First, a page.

An interim care order was made in the Dublin District Court for a week-old infant who was still in the maternity hospital. The mother was a drug user and had a history of addiction problems.
The HSE solicitor told the court that she had not been able to serve the mother at the hospital three days earlier because she had discharged herself. She had been served the night before the hearing at her homeless accommodation. She was advised the case was being heard today and indicated she would attend but did not turn up.
The HSE had made every effort to meet with her before and after the birth. There had been pre-birth planning meeting due to serious concerns about her drug use, at the latter end of her pregnancy in particular.
A social work report confirmed the baby was experiencing feeding difficulties, but was now improving. The child may be ready for discharge the following day and a short-term foster placement was available, said the solicitor.
The judge said the question was whether sufficient notice had been given to the mother in order for the case to be heard, the rules provided for two days’ notice. The issue was the amount of notice that she got and the amount of time she had to get legal advice.
The solicitor for the HSE said that no one had known where she was after she self-discharged. The judge said: “If you don’t know where someone is you go looking for them … she’s entitled to appropriate notice, that’s why it’s there,” even if she had no intention of attending.
The judge directed the solicitor for the HSE to move an ex-parte application because the mother had not been served in accordance with the rules. “I would probably not consider hearing this if we weren’t about to have a week with no courts,” he said.
The hearing then proceeded. The social worker told the court that the father was present at the hospital, he was served with notice of the proceedings by post and had two full days’ notice to attend court. He had no reason to believe the father was the child’s guardian.
The social worker was notified when the mother presented to the maternity hospital when she was 22 weeks pregnant because she had another daughter placed in the care of the HSE as an infant. There had been little contact between the mother and this daughter in recent times. There had also been little contact with the social work department despite letters and phone calls to the mother.
She had a lack of engagement with her drug treatment programme, according to her doctor, resulting in a lack of information regarding her current drug use. She had told the social worker she was buying her methadone off the street instead of engaging with her clinic.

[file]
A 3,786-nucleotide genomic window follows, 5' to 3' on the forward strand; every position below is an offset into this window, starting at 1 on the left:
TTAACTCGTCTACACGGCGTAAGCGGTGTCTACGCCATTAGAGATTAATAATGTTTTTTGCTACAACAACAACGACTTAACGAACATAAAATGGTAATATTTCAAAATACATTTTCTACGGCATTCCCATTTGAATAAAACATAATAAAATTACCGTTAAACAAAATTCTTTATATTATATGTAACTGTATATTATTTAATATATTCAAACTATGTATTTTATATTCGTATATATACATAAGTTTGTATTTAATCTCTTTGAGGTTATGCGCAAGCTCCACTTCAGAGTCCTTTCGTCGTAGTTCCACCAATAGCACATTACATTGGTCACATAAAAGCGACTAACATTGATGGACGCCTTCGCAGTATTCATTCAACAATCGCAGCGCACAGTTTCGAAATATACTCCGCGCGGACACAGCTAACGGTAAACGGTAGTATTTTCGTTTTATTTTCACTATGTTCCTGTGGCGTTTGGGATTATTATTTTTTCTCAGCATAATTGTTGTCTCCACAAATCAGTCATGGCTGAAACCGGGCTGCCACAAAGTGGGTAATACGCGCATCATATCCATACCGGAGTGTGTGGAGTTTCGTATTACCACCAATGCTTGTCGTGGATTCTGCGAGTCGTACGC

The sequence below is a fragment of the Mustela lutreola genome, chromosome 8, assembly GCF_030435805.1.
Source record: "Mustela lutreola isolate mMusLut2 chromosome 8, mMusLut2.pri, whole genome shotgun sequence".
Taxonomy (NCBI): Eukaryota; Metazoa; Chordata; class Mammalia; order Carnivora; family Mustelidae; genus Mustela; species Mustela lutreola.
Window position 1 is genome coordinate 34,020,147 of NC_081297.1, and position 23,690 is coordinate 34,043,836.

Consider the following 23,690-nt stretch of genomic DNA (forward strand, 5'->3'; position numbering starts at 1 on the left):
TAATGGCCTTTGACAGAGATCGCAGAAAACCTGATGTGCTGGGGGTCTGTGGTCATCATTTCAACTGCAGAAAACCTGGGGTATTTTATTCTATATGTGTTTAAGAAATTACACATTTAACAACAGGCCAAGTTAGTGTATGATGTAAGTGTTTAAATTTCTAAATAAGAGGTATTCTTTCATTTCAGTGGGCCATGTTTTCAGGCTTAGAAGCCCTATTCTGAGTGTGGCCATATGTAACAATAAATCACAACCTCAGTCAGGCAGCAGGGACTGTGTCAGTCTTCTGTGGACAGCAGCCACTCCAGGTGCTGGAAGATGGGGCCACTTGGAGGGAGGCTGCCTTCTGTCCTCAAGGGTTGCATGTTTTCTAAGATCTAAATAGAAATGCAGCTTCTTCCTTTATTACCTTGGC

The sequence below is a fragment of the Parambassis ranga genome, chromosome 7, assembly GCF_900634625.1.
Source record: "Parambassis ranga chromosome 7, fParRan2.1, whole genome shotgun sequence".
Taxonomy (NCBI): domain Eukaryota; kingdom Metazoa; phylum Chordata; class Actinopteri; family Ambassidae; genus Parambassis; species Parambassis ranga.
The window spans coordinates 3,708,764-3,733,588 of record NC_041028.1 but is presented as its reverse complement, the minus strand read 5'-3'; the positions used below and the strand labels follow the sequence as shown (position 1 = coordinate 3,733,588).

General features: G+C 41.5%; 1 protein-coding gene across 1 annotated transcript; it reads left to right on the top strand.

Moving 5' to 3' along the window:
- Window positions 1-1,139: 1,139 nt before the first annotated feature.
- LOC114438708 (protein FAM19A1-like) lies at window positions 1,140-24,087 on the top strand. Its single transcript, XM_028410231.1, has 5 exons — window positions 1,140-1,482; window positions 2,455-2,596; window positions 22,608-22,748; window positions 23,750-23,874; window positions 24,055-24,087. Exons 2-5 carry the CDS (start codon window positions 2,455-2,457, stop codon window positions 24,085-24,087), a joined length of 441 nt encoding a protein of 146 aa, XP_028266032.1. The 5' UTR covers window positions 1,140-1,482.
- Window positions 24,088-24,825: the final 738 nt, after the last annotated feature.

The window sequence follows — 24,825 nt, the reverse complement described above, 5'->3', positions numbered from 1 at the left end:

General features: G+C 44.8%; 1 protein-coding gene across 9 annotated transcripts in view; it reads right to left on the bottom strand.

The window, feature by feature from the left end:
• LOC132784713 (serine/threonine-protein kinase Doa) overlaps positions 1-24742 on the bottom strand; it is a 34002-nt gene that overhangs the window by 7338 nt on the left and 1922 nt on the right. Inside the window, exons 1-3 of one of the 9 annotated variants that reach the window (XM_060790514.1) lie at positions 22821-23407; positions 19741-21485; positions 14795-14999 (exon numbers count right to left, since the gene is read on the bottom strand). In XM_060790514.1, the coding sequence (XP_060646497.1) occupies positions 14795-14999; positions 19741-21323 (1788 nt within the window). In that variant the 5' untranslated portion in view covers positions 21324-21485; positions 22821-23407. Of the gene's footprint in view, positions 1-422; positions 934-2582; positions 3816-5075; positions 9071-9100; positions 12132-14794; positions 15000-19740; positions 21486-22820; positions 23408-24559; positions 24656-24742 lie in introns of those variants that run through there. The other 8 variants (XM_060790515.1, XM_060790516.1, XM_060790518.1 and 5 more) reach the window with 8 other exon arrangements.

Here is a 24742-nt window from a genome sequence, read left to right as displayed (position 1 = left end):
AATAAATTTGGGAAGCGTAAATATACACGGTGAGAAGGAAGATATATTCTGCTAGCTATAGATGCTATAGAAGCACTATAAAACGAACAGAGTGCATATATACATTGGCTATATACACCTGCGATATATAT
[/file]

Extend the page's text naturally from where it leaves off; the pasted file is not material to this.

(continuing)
When she was 10 days overdue she told the social worker that she did not intend going to the maternity hospital when she went into labour as she knew the intention of the social work department.
There were concerns in relation to criminal activity in the home and her inability to meet her children’s needs. During her pregnancy she had been living with her mother but had been asked to leave due to her drug taking.
The judge asked had she been back out to her mother’s house regarding preparation for the child. The social worker said she had not, nor had she any equipment in her mother’s house for the baby. The judge asked if she had indicated there was “another plan”. The social worker said the day after the baby was born she suggested she would go into treatment and her mother would look after the child. This morning she had mentioned another relative who had rung them, the social worker said an assessment of this relative would be made.
The social worker told the court that in relation to drug withdrawal, the baby had had difficulty feeding and was being tube fed for the first week. The withdrawal seemed to have retreated a little and she had started bottle feeding that morning. She had also required oxygen in the first 24 hours. There had been on-going methadone and benzodiazapine use before the birth which had led to this.
He felt the mother could not meet the needs of the baby at this time, there had been no planning as to where she would live, she had no equipment, there would also be concerns about the ability of the grandmother to provide appropriate help. Furthermore, that relationship was tenuous.
The father had not made himself available to the social work department. There were also concerns about his drug use
The mother did not meet the criteria for the mother and baby residential units due to her drug use. With regard to access, social services would provide it three times a week. They could consider emergency relative assessment. She had been in homeless accommodation with the father, cooking facilities were not available to them as it was not an all-day hostel, the homeless service would not allow a baby to be accommodated there.
The judge was satisfied it was proportionate to make an Interim Care Order for seven days, a supervision order would not be appropriate. Reasonable access was to be allowed.